Ponce was sentenced to 300 months in prison, followed by lifetime supervised release, after pleading guilty to production of child pornography. Ponce recorded the sexual abuse of his victim. Ponce was also convicted of the sexual abuse in state court where he was sentenced to an indeterminate sentence of 25 years to life.

2020:   United States vs. Michael Travers

Travers was sentenced to 210 months in prison, followed by lifetime supervised release, after pleading guilty to production of child pornography. Travers, a long haul truck driver from Mississippi, participated in the production of sexually explicit images of an 8-year-old child.

POSSESSION OF CHILD PORNOGRAPHY: 

2017:   United States vs. Donald Ray Fritcher

Fritcher was sentenced to 330 months in prison, followed by lifetime supervised release, after pleading guilty to distribution of child pornography.  Fritcher, a previously twice convicted sex offender, distributed child sexual abuse material that included images and videos of Fritcher sexually abusing two minor girls. This investigation was a coordinated effort with Homeland Security Investigations and the Royal Canadian Mounted Police.

2018:   United States vs. Jason David Lott

Lott was sentenced to 132 months in prison, followed by 240 months of supervised release, after pleading guilty to possession of child pornography. Lott, who had two previous sex offender convictions, was found to be in possession of child sexual abuse material of infants, toddlers, and prepubescent children.

2020:   United States vs. Aaron Scott Smith

Smith was sentenced to 120 months imprisonment, followed by lifetime supervised release, after pleading guilty to possession of child pornography. Smith, a prior convicted sex offender, possessed child sexual abuse material.

COERCION AND ENTICEMENT OF A MINOR:

2018:   United States vs. Christopher Lambert

Lambert was sentenced to 80 months in prison, followed by 120 months of supervised release, after pleading guilty to travel with the intent to engage in illicit sexual conduct. Lambert traveled from New Mexico to Utah to meet a 15-year-old female he met online with the intent to engage in sexual activity. He then transported the female minor back to New Mexico where Lambert engaged in illegal sexual activity with her.

2018:   United States vs. Skyler Mark Hansen

Hansen was sentenced to 150 months imprisonment, followed by 120 months of supervised released, after pleading guilty to sex trafficking of a minor. Hansen, a long haul truck driver, admitted that over a two-year period, he coerced a minor to engage in sexual acts with him in exchange for money.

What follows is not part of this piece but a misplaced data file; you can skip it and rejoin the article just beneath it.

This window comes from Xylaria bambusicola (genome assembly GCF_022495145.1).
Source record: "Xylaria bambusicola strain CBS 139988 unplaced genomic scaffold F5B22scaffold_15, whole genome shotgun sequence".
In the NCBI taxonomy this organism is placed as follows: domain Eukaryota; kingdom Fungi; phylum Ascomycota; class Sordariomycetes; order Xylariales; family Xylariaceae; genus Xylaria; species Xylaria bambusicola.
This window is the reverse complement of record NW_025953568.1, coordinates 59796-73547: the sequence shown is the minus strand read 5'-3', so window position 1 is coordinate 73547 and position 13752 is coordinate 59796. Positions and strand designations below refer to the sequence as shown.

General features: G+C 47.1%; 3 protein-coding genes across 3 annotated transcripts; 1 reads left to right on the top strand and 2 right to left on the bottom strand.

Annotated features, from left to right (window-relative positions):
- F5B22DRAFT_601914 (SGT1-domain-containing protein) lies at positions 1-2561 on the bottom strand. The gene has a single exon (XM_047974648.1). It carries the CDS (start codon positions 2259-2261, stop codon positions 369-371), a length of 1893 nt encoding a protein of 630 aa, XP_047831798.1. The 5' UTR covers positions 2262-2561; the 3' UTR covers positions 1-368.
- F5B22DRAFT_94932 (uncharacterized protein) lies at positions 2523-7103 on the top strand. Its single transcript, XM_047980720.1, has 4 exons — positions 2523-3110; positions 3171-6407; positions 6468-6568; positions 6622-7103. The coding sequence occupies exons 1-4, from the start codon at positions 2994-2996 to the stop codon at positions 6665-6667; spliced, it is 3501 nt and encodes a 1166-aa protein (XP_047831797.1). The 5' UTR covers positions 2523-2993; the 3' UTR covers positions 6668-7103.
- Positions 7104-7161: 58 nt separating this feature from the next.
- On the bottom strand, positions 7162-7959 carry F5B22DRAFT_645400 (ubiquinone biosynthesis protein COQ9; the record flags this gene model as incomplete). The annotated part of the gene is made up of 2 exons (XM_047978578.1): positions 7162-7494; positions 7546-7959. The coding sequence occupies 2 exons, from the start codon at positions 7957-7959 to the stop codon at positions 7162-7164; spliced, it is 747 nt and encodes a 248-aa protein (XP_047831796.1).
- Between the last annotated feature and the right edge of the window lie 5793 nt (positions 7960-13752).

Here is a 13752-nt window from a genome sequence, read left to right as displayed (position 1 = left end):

2019:   United States vs. Sean Timothy O’Neill

O’Neill was sentenced to 120 months in prison, followed by 240 months supervised release, after pleading guilty to attempted enticement of a minor and possession of child pornography. O’Neill, via Facebook, attempted to entice a minor under the age of 18 to engage in illegal sexual activity. O’Neill moved from Michigan to Utah and continued in his efforts to persuade the minor to engage in illegal sexual activity. O’Neill was also found to be in possession of child sexual abuse material during the course of this investigation. This case was prosecuted in federal court in St. George.

2020:   United States v. Lyle Reveral Leifson

Leifson was sentenced to 120 months in prison, followed by lifetime supervised release, after pleading guilty to attempted coercion and enticement of a minor. Leifson, a prior convicted sex offender, arranged to meet with someone he believed was a 13-year-old minor to engage in illegal sexual activity. This is an example of the proactive efforts of law enforcement in undercover online operations in our communities.

COMPASSIONATE RELEASE CASES  

United States vs. John Dennis Bowen

Bowen was sentenced to 120 months in prison, followed by 180 months supervised release, in February 2020 after pleading guilty to possession of child pornography. Bowen possessed a large amount of child pornography, distributed child pornography on his YouTube account, and live streamed a video feed of female children being sexually assaulted by adult men. U.S. District Judge Richard Shelby denied relief because Bowen had not demonstrated the existence of extraordinary and compelling reasons despite Bowen claiming he had several underlying medical conditions that put him at risk if infected with COVID-19. However, even if Bowen had demonstrated the existence of extraordinary and compelling reasons, Judge Shelby found that Bowen was a danger to the community based upon the conduct in this case and his criminal history, which included prior sexual abuse convictions.

United States vs. Aaron Elliott

Elliott was sentenced to 72 months in prison, followed by 60 months supervised release, in 2015 after pleading guilty to sex trafficking of children. Elliott advertised and arranged for a female minor to engage in commercial sex acts with clients of his escort service in exchange for money. Elliott sought relief claiming he had serious health conditions that put him at risk if infected with COVID-19. Judge David Nuffer found that Elliott had failed to demonstrate that his circumstances constituted extraordinary and compelling reasons to justify compassionate release. In addition, U.S. District Judge Nuffer found that the conduct of the offense and Elliott’s criminal history also did not support granting the relief.

United States vs. Darin Fronk Clark

Clark was sentenced to 180 months in prison, followed by 120 months of supervised release, in 2013 after pleading guilty to Production of Child Pornography. Clark induced his victim into engaging in sexually explicit conduct for the purpose of producing sexually explicit material. Although Clark claimed to suffer from several chronic medical conditions that put him at risk if infected with COVID-19, the medical conditions did not constitute extraordinary and compelling reasons to warrant relief. In addition, relief was denied because Clark was found to be a danger to the community if released.

United States vs. Chad Ryan Huntsman

Huntsman was sentenced to 270 months in prison, followed by lifetime supervised release, in 2016 after pleading guilty to production of child pornography. Although Huntsman sought release based on his health condition and the COVID-19 pandemic, Judge Ted Stewart found that Huntsman had not exhausted all of his administrative remedies. However, even if Huntsman had exhausted his administrative remedies, Judge Stewart found that Huntsman was a danger to the community and he would not be released.

Topic(s): 
Project Safe Childhood
Component(s): 
Updated December 16, 2020